The Purdue researchers sliced the DNA wires with an enzyme called BamH1, one of numerous restriction enzymes that are used in standard genetic engineering techniques to snip DNA so that scientists can alter the genetic structures of organisms like bacteria.
DNA molecules contain "bases" called guanine, adenine, thymine and cytosine, represented as G, A, T and C. The bases combine in numerous sequences, and various restriction enzymes attach to and cut specific sequences, enabling scientists to isolate and snip DNA segments of differing lengths. The enzyme used in the Purdue research cuts segments of DNA containing a sequence of GGATCC.
"We incubate the particles and DNA in a solution, and the electric charge brings them together to form the wire," Ivanisevic said. "Then we basically make smaller wire segments with magnetic particles attached to this DNA sequence."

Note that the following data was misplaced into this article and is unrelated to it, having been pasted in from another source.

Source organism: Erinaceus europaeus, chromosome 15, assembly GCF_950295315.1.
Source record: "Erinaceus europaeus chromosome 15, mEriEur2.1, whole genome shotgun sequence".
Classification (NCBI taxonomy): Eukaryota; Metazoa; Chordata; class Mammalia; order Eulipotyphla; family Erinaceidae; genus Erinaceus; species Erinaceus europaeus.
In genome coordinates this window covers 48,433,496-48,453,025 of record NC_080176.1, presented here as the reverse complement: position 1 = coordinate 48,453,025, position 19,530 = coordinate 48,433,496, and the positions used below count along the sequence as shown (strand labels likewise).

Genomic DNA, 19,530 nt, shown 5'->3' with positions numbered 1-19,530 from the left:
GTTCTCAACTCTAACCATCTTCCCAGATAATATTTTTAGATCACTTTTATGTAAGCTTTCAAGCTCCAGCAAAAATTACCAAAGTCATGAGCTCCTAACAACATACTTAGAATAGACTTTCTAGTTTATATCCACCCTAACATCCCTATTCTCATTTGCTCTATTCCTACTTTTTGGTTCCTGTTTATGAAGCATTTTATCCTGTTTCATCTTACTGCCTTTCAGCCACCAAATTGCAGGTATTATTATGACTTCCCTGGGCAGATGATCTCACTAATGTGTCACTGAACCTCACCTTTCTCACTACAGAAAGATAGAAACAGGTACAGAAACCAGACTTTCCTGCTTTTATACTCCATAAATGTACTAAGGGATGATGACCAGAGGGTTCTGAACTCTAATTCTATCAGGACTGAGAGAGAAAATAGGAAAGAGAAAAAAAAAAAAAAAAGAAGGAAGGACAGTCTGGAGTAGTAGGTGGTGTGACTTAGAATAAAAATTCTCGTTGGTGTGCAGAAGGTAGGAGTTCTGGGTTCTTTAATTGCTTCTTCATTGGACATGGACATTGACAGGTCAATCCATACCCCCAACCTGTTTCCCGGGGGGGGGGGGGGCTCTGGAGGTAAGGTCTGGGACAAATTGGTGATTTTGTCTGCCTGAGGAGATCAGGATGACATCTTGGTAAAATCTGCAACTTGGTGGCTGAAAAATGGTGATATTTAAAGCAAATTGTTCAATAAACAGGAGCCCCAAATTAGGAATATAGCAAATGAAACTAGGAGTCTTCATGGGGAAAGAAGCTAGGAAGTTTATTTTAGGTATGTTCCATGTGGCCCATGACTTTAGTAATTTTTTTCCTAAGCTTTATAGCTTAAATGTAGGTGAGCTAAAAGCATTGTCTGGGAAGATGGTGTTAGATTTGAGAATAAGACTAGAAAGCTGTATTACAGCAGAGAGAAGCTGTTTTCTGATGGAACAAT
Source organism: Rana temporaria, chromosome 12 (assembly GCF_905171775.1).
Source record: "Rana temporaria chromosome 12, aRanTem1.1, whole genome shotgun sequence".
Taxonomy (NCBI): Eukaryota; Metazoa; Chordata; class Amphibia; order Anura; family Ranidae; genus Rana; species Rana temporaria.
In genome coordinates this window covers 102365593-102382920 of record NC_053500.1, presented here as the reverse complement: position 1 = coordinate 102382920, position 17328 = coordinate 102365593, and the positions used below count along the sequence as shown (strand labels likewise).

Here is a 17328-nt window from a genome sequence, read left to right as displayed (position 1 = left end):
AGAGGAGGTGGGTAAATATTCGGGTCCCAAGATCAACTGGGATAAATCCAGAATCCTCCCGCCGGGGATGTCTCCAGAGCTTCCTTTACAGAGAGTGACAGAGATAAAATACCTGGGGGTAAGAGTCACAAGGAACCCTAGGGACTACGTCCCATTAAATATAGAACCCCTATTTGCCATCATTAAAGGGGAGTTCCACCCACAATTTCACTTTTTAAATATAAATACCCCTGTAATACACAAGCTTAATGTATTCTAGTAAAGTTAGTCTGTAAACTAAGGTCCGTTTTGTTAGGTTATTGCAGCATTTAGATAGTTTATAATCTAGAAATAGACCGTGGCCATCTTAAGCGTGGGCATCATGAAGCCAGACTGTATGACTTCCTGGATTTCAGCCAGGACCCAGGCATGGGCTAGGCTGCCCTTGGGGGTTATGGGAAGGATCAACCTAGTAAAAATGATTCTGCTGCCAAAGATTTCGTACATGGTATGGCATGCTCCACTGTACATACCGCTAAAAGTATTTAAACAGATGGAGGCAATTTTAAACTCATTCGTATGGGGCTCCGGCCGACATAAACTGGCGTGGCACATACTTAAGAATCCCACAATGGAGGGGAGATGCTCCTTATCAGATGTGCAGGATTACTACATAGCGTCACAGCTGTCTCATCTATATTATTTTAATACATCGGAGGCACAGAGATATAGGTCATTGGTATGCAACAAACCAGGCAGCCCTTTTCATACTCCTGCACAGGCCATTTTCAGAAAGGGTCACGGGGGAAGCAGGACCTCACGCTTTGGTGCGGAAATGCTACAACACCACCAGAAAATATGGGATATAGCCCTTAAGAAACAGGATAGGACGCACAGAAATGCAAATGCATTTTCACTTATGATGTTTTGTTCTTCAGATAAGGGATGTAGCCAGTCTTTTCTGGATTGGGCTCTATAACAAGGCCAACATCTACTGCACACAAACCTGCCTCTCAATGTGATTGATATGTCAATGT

Because hundreds of different restriction enzymes snip segments containing specific sequences of genetic material, the method might be used in the future to cut DNA wires of varying lengths for building electronic devices.
Ivanisevic and former Purdue physics graduate student Dorjderem Nyamjav were the first to coat DNA with magnetic particles two years ago. Kinsella and Ivanisevic are the first to show that the BamH1 enzyme cuts DNA wires.
"We weren't sure the enzyme would be able to recognize the DNA sequence covered with particles," Kinsella said. "We thought the particles might hinder the process."
The researchers found, however, that the particles did not interfere with the process, possibly because the electrical charges are strong enough to hold the particles firmly in place, but weak enough to enable the enzyme to push them out of the way.
"The entire strand of DNA used in this research has been stretched onto silicon oxide surfaces at lengths up to 35 micro